A third characteristic, particularly of simple anamorphic add-on attachments to prime lenses, is “anamorphic mumps”. For reasons of practical optics, the anamorphic squeeze is not uniform across the image field in any system, cylindrical, prismatic or mirror-based. This variation results in some areas of the film image appearing more stretched than others. In the case of an actor’s face in the center of the screen their faces look somewhat like they had the mumps, hence the name for the phenomenon. Conversely, at the edges of the screen actors in full length view can become skinny-looking. In medium shots, if they walk across the screen from one side to the other, they increase in apparent girth. Early Cinemascope presentations in particular (usingChrétien’s off-the-shelf lenses) suffered from it. The solution was to link the anamorphic squeeze of the add-on adapter to the focus position of the prime lens, so that as focus changed the anamorphic ratio changed along with it, resulting in a normal-looking geometry in the area of interest on-screen. In early prismatic systems such as Panavision’s Ultra-Panavision system, the angle of counter-rotation between prisms was linked by a mechanical system to the focus ring of the prime lens. In later cylindrical lens systems, the change in aspect ratio required between focus positions was achieved by combining two sets of anamorphic optics in one: a robust “squeeze” system coupled with a slight expansion sub-system. The expansion sub-system was counter-rotated in relation to the main squeeze system, all in mechanical interlinkage with the focus mechanism of the prime lens. The combination of squeeze and expansion changed the anamorphic ratio to the extent required to minimize the effect of anamorphic mumps in the area of interest in the frame. Though these techniques were regarded as a fix for the anamorphic mumps, they were a compromise. Cinematographers still needed to be careful with their framing of the scene so that effects of the change in aspect ratio were not readily apparent. The first company to produce an anti-mumps system was Panavision in the late 1950s.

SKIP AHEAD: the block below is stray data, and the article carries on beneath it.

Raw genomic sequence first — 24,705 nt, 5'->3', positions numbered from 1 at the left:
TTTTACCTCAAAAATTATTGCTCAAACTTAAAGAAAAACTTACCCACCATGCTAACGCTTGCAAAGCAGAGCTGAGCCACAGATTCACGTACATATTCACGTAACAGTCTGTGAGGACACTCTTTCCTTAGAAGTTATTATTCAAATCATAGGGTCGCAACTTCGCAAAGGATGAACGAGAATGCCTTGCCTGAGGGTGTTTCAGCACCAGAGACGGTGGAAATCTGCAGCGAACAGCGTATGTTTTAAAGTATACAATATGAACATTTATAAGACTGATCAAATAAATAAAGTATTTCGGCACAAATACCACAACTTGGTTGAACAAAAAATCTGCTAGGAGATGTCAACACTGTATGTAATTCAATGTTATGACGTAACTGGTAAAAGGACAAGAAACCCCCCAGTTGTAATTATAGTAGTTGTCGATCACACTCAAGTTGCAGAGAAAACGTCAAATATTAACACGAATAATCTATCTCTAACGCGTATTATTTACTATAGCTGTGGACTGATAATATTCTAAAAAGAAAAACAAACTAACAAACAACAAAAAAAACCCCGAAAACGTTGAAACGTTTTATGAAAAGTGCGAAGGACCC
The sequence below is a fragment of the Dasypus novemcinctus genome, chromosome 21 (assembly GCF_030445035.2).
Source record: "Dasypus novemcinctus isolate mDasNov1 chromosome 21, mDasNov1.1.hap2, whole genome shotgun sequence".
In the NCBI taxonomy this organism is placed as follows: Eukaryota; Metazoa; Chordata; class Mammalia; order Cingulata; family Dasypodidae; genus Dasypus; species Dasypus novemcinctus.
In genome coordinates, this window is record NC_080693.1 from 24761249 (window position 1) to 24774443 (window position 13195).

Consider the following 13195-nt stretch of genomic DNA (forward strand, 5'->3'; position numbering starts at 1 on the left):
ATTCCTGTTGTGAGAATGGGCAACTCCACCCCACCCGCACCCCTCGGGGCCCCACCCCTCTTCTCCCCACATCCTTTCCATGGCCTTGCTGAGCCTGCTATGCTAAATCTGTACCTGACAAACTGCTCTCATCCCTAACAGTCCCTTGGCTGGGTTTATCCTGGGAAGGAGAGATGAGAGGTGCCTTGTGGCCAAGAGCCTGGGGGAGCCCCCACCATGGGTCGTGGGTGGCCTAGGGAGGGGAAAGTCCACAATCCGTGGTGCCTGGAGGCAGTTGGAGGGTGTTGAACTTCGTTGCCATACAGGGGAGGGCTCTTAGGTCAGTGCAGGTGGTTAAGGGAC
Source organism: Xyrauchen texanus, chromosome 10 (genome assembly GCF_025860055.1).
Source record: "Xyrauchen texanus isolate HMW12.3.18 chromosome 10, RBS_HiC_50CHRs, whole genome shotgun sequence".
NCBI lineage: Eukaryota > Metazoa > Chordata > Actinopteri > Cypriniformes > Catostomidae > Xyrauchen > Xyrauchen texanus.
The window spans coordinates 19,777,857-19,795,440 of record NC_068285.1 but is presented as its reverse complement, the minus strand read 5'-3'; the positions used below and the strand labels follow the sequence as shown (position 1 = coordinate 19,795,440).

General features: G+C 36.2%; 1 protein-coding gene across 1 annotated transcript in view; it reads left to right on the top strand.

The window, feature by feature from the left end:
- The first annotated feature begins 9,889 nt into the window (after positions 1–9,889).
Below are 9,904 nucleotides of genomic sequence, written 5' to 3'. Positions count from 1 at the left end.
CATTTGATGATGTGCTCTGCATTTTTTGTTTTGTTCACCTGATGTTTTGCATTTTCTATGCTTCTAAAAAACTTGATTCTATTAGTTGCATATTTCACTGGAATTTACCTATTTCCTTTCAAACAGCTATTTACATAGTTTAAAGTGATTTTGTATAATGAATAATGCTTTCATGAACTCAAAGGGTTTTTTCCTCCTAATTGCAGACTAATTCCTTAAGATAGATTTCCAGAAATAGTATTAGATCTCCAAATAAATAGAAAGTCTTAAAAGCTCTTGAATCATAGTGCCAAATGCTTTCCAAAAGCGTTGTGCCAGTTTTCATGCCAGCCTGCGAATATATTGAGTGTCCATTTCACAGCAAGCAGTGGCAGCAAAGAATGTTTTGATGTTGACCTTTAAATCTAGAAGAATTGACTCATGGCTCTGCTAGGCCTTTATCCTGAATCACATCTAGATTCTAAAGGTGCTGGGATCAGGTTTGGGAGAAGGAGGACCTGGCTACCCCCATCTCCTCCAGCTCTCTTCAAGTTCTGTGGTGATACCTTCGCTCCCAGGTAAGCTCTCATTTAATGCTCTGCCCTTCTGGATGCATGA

While the anamorphic scope widescreen format is still in use as a camera format, it has been losing popularity in favor of flat formats, mainly Super 35 mm film. (In Super 35, the film is shot flat and can then be matted and optically printed as an anamorphic release print.) There can be several reasons for this: